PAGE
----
Tell Me A Story: The Mortuary Collection (2019)
“Some tales even I find too unsettling to recount.”-The Mortuary Collection
Imagine Creepshow. Now imagine that instead of Stephen King and EC Comics, it drew its aesthetic and ethos from Neil Gaiman stories—with more than a little EC Comics still in there for good measure. That’ll get you pretty close to The Mortuary Collection.
I love a good anthology horror movie, but it’s been a while since I’ve seen a really good one. In his feature-length debut, writer/director Ryan Spindell changes that.
According to the Kickstarter through which the film was partially funded, The Mortuary Collection is intended as a “love-letter” to the ‘80s, “a time when all things weird and wonderful seemed possible.” But, as with this year’s other semi-anthology horror throwback, Scary Stories to Tell in the Dark, this film seems to actually be more of a love-letter to the ‘80s’ love of previous decades yet.
One of the more endearing traits of The Mortuary Collection is how heavily art-directed it all is. Everything here feels period, even when we’re not quite sure what period it is exactly. A kid at the beginning bicycles past ‘50s cars and everyone watches ancient tube TVs and there’s not a cellular phone to be seen and the mortuary at the center of the film’s framing story is a building out of time (maybe literally) filled with archaic leftovers.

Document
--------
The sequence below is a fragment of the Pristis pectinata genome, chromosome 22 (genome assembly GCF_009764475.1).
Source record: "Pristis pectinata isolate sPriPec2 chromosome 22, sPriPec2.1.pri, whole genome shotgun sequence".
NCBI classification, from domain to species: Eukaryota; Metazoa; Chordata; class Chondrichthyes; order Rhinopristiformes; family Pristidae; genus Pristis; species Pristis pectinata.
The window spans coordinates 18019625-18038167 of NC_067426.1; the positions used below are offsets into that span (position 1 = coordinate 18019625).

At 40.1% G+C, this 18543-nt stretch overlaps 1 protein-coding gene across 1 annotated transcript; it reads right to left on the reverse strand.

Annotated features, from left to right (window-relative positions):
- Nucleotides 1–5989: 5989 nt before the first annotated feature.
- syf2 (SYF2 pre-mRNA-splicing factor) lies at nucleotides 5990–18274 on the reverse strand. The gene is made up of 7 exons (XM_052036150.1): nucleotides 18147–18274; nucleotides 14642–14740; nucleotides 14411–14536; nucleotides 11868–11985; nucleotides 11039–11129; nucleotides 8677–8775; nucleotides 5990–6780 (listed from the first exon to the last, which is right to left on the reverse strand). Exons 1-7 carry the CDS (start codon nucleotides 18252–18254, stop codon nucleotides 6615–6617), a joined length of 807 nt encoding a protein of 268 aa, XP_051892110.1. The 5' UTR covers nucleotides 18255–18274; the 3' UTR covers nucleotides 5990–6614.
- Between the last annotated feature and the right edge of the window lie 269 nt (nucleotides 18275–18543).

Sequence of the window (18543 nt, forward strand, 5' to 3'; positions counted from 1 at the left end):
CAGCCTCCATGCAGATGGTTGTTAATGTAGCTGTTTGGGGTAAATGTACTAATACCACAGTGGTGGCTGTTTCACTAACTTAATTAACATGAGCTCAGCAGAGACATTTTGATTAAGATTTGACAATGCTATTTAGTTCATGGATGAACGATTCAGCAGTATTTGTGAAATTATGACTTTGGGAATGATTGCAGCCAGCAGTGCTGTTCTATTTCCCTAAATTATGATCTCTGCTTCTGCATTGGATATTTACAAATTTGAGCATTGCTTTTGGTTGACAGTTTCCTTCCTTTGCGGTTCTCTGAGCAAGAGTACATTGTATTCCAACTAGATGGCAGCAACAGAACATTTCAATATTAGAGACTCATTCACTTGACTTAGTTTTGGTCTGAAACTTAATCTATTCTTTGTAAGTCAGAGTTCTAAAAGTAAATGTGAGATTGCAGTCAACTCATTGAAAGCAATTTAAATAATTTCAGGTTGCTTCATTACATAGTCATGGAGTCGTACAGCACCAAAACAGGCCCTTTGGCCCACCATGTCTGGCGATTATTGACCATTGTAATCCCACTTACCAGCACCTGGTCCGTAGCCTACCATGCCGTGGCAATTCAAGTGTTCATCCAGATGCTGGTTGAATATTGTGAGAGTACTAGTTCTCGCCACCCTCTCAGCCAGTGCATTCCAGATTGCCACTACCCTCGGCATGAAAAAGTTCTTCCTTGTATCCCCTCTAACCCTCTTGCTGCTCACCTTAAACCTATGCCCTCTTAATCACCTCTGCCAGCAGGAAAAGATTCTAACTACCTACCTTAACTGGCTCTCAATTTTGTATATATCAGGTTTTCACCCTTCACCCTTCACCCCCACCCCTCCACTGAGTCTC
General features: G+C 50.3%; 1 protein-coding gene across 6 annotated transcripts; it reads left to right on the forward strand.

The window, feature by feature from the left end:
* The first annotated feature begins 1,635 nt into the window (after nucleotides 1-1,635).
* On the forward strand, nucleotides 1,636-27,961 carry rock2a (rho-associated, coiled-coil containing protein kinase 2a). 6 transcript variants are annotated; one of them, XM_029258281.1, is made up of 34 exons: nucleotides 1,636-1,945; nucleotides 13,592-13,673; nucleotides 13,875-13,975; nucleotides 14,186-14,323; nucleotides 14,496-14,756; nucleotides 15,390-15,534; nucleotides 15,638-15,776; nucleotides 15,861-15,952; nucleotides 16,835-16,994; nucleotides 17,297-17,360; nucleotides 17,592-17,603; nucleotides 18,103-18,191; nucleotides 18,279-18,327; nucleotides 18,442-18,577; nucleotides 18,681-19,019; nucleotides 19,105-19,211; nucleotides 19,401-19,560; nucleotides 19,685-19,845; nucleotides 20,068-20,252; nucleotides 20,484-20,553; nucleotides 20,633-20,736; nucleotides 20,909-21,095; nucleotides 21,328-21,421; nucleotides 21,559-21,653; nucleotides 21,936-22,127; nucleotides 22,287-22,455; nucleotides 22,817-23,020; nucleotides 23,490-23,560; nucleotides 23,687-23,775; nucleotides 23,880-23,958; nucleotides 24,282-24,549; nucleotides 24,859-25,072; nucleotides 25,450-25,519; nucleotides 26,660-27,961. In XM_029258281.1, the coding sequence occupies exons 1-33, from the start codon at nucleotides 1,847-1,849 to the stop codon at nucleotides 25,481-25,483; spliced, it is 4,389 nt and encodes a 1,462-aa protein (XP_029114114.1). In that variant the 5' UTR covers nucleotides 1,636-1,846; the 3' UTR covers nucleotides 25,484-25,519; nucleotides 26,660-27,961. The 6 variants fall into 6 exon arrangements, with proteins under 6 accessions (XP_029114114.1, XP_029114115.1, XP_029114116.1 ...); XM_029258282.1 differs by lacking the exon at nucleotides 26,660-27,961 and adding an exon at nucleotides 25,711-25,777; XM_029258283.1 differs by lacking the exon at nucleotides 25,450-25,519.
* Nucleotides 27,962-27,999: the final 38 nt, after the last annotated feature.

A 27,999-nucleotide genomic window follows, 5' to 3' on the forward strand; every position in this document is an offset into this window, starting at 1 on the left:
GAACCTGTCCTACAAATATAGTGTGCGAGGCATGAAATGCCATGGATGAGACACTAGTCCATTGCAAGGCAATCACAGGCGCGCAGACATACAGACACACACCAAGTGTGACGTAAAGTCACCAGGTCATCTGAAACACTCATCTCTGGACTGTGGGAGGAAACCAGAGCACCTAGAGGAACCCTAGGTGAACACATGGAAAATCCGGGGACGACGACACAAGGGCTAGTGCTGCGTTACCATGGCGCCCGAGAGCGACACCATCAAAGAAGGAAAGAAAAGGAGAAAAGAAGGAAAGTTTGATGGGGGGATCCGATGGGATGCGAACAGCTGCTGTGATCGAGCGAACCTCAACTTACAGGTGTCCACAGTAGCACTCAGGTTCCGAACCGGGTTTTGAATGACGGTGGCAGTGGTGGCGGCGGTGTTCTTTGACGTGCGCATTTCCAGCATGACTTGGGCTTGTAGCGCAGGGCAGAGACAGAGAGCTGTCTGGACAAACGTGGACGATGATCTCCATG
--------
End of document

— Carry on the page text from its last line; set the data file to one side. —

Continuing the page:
It is in this framing story that The Mortuary Collection shines brightest. Clancy Brown, having a blast under some extremely heavy makeup, plays “Montgomery Dark,” a mortician who is “10 feet tall and a hundred years old” and maybe a murderer, as some kids whisper amongst themselves at the beginning.
While he is immediately painted as sinister, however, and his aesthetics are an obvious—and obviously intentional—nod to the Tall Man of the Phantasm films, the point-of-view quickly switches from fear of him to following him as the kids scurry away while the camera trails Dark back inside. “Creepo,” he muses, echoing the name one of the kids called him as they departed, “that’s a new one.”
Caitlin Custer plays the girl who arrives at the mortuary, ostensibly to inquire about the “help wanted” sign out front. Initially as a sort of warning of what she can expect should she take the job, Dark begins a series of stories, telling how the mortuary’s various clientele came to be there.
Dark is obsessed with stories, you see, which is partly where that Neil Gaiman comparison I made earlier comes in, because the film is obsessed with stories, too. With telling them, with how they’re told, with what they mean, and with what they tell us about ourselves. “The world is not made of atoms,” Brown says in voiceover, the first words we ever hear in the movie, “it is made of stories.”